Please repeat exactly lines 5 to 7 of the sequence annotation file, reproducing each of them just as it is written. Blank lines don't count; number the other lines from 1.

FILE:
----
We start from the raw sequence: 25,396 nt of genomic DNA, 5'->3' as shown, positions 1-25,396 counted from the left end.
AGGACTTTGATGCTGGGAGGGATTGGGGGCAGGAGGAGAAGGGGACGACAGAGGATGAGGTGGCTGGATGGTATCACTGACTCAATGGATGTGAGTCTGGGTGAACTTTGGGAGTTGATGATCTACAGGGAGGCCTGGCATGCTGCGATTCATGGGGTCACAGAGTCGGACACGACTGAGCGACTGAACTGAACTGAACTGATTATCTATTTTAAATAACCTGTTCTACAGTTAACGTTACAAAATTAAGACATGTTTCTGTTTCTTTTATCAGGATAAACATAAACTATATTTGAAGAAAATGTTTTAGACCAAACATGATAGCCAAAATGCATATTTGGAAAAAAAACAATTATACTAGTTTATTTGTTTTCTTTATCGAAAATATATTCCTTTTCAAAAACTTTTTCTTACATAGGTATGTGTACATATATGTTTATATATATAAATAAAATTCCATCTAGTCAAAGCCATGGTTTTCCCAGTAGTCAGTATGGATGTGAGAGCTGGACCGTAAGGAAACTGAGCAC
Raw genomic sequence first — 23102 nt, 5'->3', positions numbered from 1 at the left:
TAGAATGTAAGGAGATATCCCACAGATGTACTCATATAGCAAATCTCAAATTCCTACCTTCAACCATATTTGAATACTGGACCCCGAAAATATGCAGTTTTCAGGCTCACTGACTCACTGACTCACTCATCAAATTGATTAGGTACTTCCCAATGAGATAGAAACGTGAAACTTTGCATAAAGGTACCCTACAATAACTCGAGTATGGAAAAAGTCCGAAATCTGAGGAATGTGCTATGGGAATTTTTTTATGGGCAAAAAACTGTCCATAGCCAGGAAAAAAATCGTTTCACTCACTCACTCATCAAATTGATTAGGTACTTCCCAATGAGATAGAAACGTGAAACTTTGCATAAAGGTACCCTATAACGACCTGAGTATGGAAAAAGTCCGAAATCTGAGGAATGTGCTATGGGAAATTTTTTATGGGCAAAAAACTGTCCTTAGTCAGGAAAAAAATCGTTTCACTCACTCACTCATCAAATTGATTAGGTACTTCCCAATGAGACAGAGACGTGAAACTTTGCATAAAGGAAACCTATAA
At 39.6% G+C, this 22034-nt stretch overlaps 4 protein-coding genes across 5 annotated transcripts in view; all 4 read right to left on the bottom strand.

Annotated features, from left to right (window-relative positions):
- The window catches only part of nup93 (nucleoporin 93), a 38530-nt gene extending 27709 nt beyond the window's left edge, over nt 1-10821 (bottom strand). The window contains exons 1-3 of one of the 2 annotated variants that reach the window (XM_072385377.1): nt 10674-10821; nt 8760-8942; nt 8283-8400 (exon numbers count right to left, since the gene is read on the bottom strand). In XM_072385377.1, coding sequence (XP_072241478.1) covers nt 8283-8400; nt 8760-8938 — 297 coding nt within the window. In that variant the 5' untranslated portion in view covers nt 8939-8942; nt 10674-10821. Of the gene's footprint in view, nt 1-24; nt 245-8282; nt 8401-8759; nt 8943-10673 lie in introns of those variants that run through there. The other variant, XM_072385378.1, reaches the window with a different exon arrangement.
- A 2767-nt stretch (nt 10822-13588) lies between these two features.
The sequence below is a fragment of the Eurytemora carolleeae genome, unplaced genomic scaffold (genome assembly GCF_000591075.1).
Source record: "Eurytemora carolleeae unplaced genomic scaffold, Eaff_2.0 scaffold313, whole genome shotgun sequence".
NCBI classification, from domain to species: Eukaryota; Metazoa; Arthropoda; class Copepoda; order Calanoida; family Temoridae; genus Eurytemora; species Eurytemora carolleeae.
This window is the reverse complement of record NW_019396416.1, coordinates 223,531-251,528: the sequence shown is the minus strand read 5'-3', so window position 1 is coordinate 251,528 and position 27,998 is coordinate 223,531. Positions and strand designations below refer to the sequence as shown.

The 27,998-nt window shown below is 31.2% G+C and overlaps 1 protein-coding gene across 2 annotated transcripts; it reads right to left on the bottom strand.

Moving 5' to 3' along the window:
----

At 39.6% G+C, this 22034-nt stretch overlaps 4 protein-coding genes across 5 annotated transcripts in view; all 4 read right to left on the bottom strand.

Annotated features, from left to right (window-relative positions):
- The window catches only part of nup93 (nucleoporin 93), a 38530-nt gene extending 27709 nt beyond the window's left edge, over nt 1-10821 (bottom strand). The window contains exons 1-3 of one of the 2 annotated variants that reach the window (XM_072385377.1): nt 10674-10821; nt 8760-8942; nt 8283-8400 (exon numbers count right to left, since the gene is read on the bottom strand). In XM_072385377.1, coding sequence (XP_072241478.1) covers nt 8283-8400; nt 8760-8938 — 297 coding nt within the window. In that variant the 5' untranslated portion in view covers nt 8939-8942; nt 10674-10821. Of the gene's footprint in view, nt 1-24; nt 245-8282; nt 8401-8759; nt 8943-10673 lie in introns of those variants that run through there. The other variant, XM_072385378.1, reaches the window with a different exon arrangement.